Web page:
The ozone layer is HEALING: Hole over Antarctica is closing thanks to a worldwide ban on the damaging chemicals, NASA confirms

They've said that before but then along came 2015 with the hole bigger than ever.  It just fluctuates naturally, that's all

A hole in the ozone layer that appeared above Antarctica in the 1980s has shrunk thanks to a worldwide ban on damaging chemicals, Nasa has confirmed.

Research found that levels of ozone-damaging chlorine are rapidly declining in the planet's atmosphere, a direct indicator that Earth's protective layer is on the mend.

Last year, satellite images seemed to show that the ozone hole had begun to close up, with some scientists suggesting it could fully recover by 2060.

Until now it was not clear if this was the result of the Montreal protocol, a 1989 initiative to phase out ozone-depleting chemicals called chloro-flurocarbons (CFCs).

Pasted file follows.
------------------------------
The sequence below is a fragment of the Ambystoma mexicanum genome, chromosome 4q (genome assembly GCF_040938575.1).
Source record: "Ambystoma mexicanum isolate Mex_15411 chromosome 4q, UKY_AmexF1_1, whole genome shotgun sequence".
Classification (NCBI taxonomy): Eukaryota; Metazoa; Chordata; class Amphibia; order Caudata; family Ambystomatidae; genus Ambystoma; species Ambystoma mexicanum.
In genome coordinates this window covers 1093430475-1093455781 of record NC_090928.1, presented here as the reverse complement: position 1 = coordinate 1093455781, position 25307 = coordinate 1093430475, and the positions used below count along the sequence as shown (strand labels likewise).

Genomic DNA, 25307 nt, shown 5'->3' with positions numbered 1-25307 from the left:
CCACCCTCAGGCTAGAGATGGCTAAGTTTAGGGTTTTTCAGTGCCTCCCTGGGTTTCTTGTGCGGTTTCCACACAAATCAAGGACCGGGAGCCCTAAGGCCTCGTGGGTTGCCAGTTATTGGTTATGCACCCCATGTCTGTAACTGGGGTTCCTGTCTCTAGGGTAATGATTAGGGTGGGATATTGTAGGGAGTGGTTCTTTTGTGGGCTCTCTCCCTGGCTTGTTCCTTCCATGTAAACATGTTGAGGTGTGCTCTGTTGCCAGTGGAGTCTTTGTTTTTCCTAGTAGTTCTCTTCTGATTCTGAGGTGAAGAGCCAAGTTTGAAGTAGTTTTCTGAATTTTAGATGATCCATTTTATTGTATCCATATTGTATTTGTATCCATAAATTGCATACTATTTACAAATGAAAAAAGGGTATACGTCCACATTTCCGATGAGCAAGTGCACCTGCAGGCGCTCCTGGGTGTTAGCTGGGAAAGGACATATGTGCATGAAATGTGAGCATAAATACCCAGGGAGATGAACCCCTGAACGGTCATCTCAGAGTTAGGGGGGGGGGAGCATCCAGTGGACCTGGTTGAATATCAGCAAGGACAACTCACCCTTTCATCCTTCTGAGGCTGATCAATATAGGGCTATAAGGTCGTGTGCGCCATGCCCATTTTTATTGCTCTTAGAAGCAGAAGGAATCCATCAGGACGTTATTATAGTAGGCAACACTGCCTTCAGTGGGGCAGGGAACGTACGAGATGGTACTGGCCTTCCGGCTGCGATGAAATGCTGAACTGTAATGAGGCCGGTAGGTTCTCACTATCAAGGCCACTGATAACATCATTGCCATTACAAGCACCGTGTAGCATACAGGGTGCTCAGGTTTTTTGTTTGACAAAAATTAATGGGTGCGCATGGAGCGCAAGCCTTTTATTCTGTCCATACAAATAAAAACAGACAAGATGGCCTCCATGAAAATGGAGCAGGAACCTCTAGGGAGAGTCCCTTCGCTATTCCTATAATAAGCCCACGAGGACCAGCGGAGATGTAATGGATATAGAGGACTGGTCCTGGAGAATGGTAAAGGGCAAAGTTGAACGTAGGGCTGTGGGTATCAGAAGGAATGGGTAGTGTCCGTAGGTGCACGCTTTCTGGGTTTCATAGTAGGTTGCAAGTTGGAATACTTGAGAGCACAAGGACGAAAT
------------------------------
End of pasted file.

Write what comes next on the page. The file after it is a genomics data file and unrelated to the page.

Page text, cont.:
During the 1980s researchers spotted a hole forming in the protective layer, which many blamed on global usage of chemicals called chloro-flurocarbons (CFCs).

CFC's were widely used in aerosols, fridges, air conditioning and packing materials until they were phased out as part of the Montreal protocol in 1989.

They are broken down by the Sun's ultraviolet radiation when they rise into the stratosphere, releasing chlorine atoms that destroy ozone molecules.

The new study satellite readings of the chemical composition of atmosphere to find that the hole in the ozone layer is decreasing in size thanks to a drop in CFC levels.

'All of this is evidence that the Montreal Protocol is working - the chlorine is decreasing in the Antarctic stratosphere, and the ozone destruction is decreasing along with it,' the researchers, led by Dr Susan Strahan of Nasa's Goddard Space Flight Centre in Greenbelt, Maryland, wrote.

Earth's ozone layer acts like a sunscreen, shielding the planet from potentially harmful UV radiation that can cause skin cancer, cataracts, and damage wildlife.

Ozone depletion occurs in cold temperatures, meaning it varies with the weather year-on-year, making changes over time difficult to study.

Previous research has used statistical analyses of changes in the ozone hole's size to argue that ozone depletion is decreasing.

But the new study used Aura readings of the chemical composition of the hole, finding that the hole is decreasing in size thanks to a drop in atmospheric CFC levels.